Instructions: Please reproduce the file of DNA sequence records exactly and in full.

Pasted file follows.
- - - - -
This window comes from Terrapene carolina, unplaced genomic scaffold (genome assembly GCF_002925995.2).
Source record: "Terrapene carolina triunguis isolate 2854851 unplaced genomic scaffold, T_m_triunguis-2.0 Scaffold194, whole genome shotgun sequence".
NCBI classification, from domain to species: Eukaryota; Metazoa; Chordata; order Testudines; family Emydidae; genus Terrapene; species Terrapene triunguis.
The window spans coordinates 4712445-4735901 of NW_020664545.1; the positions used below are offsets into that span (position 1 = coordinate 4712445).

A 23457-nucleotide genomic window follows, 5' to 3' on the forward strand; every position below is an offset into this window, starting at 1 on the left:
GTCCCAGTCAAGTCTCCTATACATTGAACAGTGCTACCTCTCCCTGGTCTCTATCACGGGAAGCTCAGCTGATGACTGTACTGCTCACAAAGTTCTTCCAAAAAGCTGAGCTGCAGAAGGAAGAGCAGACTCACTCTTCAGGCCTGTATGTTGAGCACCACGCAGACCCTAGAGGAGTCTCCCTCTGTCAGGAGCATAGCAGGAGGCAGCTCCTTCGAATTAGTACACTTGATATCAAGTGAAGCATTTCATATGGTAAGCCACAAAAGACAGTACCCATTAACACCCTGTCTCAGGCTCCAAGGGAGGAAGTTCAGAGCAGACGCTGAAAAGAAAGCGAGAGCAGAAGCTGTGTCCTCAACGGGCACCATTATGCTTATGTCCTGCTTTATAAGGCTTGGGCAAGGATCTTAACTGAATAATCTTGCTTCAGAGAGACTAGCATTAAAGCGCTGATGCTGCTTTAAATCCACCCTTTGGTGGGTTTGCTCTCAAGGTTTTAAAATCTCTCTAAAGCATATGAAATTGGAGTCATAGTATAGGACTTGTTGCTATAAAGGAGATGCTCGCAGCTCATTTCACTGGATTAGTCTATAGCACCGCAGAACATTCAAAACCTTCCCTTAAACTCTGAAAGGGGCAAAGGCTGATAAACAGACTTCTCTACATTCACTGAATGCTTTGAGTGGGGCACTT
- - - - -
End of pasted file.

This window comes from Terrapene carolina, unplaced genomic scaffold (genome assembly GCF_002925995.2).
Source record: "Terrapene carolina triunguis isolate 2854851 unplaced genomic scaffold, T_m_triunguis-2.0 Scaffold194, whole genome shotgun sequence".
NCBI classification, from domain to species: Eukaryota; Metazoa; Chordata; order Testudines; family Emydidae; genus Terrapene; species Terrapene triunguis.
The window spans coordinates 4712445-4735901 of NW_020664545.1; the positions used below are offsets into that span (position 1 = coordinate 4712445).

A 23457-nucleotide genomic window follows, 5' to 3' on the forward strand; every position below is an offset into this window, starting at 1 on the left:
GTCCCAGTCAAGTCTCCTATACATTGAACAGTGCTACCTCTCCCTGGTCTCTATCACGGGAAGCTCAGCTGATGACTGTACTGCTCACAAAGTTCTTCCAAAAAGCTGAGCTGCAGAAGGAAGAGCAGACTCACTCTTCAGGCCTGTATGTTGAGCACCACGCAGACCCTAGAGGAGTCTCCCTCTGTCAGGAGCATAGCAGGAGGCAGCTCCTTCGAATTAGTACACTTGATATCAAGTGAAGCATTTCATATGGTAAGCCACAAAAGACAGTACCCATTAACACCCTGTCTCAGGCTCCAAGGGAGGAAGTTCAGAGCAGACGCTGAAAAGAAAGCGAGAGCAGAAGCTGTGTCCTCAACGGGCACCATTATGCTTATGTCCTGCTTTATAAGGCTTGGGCAAGGATCTTAACTGAATAATCTTGCTTCAGAGAGACTAGCATTAAAGCGCTGATGCTGCTTTAAATCCACCCTTTGGTGGGTTTGCTCTCAAGGTTTTAAAATCTCTCTAAAGCATATGAAATTGGAGTCATAGTATAGGACTTGTTGCTATAAAGGAGATGCTCGCAGCTCATTTCACTGGATTAGTCTATAGCACCGCAGAACATTCAAAACCTTCCCTTAAACTCTGAAAGGGGCAAAGGCTGATAAACAGACTTCTCTACATTCACTGAATGCTTTGAGTGGGGCACTT